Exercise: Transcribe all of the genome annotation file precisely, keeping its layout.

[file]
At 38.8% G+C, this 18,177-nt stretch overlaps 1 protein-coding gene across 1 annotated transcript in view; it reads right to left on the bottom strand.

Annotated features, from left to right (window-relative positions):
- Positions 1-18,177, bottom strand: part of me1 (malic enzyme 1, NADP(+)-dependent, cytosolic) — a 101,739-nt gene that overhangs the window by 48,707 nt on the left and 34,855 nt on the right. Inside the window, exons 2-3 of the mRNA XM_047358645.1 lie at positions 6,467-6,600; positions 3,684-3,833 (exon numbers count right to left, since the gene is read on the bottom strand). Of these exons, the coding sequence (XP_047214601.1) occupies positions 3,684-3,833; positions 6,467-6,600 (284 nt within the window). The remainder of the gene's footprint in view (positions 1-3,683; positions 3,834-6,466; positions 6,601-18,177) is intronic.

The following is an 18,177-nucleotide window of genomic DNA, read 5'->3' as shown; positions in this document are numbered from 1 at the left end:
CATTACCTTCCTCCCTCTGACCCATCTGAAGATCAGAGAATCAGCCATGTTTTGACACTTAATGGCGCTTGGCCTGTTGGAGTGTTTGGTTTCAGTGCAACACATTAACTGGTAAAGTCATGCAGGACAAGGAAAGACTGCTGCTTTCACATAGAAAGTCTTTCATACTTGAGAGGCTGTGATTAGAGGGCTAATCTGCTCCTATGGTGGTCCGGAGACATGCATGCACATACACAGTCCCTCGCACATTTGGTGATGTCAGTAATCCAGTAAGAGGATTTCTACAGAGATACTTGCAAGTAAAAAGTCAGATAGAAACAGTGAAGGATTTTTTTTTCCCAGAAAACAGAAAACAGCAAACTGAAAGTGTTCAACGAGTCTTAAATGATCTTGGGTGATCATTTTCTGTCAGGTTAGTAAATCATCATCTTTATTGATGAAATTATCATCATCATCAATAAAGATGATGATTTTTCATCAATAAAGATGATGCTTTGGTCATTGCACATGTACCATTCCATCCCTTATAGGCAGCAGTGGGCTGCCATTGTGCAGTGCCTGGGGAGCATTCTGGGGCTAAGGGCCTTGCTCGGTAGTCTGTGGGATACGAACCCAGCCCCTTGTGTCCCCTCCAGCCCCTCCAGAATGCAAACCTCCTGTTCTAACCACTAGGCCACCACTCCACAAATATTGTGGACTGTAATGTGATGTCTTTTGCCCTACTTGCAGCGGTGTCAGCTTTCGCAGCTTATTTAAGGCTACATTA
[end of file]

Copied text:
At 38.8% G+C, this 18,177-nt stretch overlaps 1 protein-coding gene across 1 annotated transcript in view; it reads right to left on the bottom strand.

Annotated features, from left to right (window-relative positions):
- Positions 1-18,177, bottom strand: part of me1 (malic enzyme 1, NADP(+)-dependent, cytosolic) — a 101,739-nt gene that overhangs the window by 48,707 nt on the left and 34,855 nt on the right. Inside the window, exons 2-3 of the mRNA XM_047358645.1 lie at positions 6,467-6,600; positions 3,684-3,833 (exon numbers count right to left, since the gene is read on the bottom strand). Of these exons, the coding sequence (XP_047214601.1) occupies positions 3,684-3,833; positions 6,467-6,600 (284 nt within the window). The remainder of the gene's footprint in view (positions 1-3,683; positions 3,834-6,466; positions 6,601-18,177) is intronic.

The following is an 18,177-nucleotide window of genomic DNA, read 5'->3' as shown; positions in this document are numbered from 1 at the left end:
CATTACCTTCCTCCCTCTGACCCATCTGAAGATCAGAGAATCAGCCATGTTTTGACACTTAATGGCGCTTGGCCTGTTGGAGTGTTTGGTTTCAGTGCAACACATTAACTGGTAAAGTCATGCAGGACAAGGAAAGACTGCTGCTTTCACATAGAAAGTCTTTCATACTTGAGAGGCTGTGATTAGAGGGCTAATCTGCTCCTATGGTGGTCCGGAGACATGCATGCACATACACAGTCCCTCGCACATTTGGTGATGTCAGTAATCCAGTAAGAGGATTTCTACAGAGATACTTGCAAGTAAAAAGTCAGATAGAAACAGTGAAGGATTTTTTTTTCCCAGAAAACAGAAAACAGCAAACTGAAAGTGTTCAACGAGTCTTAAATGATCTTGGGTGATCATTTTCTGTCAGGTTAGTAAATCATCATCTTTATTGATGAAATTATCATCATCATCAATAAAGATGATGATTTTTCATCAATAAAGATGATGCTTTGGTCATTGCACATGTACCATTCCATCCCTTATAGGCAGCAGTGGGCTGCCATTGTGCAGTGCCTGGGGAGCATTCTGGGGCTAAGGGCCTTGCTCGGTAGTCTGTGGGATACGAACCCAGCCCCTTGTGTCCCCTCCAGCCCCTCCAGAATGCAAACCTCCTGTTCTAACCACTAGGCCACCACTCCACAAATATTGTGGACTGTAATGTGATGTCTTTTGCCCTACTTGCAGCGGTGTCAGCTTTCGCAGCTTATTTAAGGCTACATTA